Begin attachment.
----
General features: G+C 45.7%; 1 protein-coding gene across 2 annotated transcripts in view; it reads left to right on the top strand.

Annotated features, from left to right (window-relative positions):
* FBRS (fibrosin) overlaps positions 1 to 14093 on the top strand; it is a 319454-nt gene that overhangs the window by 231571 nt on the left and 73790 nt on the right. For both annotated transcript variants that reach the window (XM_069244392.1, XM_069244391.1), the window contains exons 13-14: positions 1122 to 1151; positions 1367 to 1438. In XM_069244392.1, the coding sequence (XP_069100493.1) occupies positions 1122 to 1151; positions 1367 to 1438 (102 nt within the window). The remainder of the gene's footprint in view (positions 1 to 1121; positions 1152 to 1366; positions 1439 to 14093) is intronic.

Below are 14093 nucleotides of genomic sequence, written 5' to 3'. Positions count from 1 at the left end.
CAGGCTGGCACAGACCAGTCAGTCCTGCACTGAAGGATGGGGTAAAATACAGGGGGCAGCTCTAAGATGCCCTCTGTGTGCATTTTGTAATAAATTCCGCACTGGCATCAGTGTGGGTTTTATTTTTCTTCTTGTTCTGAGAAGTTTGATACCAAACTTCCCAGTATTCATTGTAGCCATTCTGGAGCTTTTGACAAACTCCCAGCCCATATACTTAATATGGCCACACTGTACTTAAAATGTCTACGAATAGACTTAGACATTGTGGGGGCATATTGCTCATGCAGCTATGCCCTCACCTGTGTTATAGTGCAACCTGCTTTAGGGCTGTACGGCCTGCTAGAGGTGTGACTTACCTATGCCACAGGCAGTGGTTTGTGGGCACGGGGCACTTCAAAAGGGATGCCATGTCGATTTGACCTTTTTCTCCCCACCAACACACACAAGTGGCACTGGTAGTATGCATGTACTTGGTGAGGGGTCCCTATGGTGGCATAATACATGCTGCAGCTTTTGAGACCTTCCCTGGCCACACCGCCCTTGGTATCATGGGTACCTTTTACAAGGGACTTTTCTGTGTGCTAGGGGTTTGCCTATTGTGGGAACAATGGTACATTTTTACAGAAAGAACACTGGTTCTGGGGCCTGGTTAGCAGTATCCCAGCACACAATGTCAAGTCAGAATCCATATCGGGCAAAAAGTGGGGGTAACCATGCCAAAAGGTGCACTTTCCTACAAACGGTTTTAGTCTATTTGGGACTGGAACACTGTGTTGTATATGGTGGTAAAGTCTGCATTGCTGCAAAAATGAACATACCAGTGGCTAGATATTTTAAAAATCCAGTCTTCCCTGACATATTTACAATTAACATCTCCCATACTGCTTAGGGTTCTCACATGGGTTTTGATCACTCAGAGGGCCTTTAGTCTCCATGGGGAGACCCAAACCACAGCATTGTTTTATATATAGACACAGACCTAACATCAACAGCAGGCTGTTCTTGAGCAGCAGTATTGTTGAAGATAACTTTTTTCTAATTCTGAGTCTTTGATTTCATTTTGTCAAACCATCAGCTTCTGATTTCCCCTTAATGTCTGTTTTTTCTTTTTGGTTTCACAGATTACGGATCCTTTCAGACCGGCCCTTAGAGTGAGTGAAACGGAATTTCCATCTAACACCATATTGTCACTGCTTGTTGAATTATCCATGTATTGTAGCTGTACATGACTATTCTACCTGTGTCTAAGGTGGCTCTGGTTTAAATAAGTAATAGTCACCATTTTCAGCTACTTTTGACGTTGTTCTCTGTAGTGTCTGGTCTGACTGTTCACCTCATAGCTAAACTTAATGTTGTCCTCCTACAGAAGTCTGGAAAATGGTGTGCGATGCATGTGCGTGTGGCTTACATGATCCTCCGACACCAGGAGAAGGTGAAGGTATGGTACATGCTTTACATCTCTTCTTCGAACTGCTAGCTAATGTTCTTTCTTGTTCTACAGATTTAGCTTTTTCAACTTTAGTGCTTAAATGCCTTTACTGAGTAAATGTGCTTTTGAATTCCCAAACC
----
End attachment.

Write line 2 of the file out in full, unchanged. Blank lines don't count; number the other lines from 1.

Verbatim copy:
Annotated features, from left to right (window-relative positions):